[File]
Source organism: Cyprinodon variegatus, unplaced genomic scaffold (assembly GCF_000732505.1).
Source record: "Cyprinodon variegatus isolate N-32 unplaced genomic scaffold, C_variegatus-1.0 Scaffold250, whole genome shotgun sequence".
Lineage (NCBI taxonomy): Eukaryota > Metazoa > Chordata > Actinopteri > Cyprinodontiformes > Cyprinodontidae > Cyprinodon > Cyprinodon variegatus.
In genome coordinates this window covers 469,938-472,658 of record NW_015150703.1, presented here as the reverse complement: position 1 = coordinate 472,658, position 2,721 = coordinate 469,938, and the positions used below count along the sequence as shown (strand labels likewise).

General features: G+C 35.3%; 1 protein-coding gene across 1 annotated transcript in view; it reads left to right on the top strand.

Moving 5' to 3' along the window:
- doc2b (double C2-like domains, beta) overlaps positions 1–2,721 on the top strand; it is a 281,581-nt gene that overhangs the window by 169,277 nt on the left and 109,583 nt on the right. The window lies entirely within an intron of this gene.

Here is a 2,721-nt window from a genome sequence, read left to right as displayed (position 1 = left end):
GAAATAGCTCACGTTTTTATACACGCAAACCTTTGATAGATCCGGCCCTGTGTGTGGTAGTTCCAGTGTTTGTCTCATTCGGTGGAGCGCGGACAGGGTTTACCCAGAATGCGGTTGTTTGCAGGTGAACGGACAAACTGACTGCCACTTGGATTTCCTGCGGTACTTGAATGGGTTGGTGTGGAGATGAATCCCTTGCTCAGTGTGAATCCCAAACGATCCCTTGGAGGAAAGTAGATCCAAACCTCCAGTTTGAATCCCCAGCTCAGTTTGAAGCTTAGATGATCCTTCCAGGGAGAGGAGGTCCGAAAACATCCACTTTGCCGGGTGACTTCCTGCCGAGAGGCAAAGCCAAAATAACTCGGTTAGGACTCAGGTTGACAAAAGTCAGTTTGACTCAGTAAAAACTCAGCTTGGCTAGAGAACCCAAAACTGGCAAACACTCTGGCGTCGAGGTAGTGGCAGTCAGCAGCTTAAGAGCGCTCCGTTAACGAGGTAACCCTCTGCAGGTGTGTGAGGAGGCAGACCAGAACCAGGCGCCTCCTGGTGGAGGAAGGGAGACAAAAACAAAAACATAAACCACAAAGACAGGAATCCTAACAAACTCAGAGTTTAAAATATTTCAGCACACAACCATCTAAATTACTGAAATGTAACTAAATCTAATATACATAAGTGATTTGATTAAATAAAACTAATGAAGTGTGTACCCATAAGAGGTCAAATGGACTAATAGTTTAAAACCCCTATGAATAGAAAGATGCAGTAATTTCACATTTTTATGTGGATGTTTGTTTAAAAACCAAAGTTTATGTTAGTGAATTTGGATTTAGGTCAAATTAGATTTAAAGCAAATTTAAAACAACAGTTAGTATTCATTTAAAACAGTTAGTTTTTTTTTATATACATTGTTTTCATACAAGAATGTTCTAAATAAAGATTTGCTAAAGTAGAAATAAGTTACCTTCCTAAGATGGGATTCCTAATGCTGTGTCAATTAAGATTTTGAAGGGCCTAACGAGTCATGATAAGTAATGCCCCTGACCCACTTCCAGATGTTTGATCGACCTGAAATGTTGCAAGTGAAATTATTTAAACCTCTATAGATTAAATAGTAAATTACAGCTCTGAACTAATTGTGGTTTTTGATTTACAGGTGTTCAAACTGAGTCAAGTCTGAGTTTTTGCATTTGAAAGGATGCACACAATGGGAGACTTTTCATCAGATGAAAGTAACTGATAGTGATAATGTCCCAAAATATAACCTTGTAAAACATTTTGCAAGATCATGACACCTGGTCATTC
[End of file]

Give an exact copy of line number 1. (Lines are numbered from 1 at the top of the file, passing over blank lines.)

Source organism: Cyprinodon variegatus, unplaced genomic scaffold (assembly GCF_000732505.1).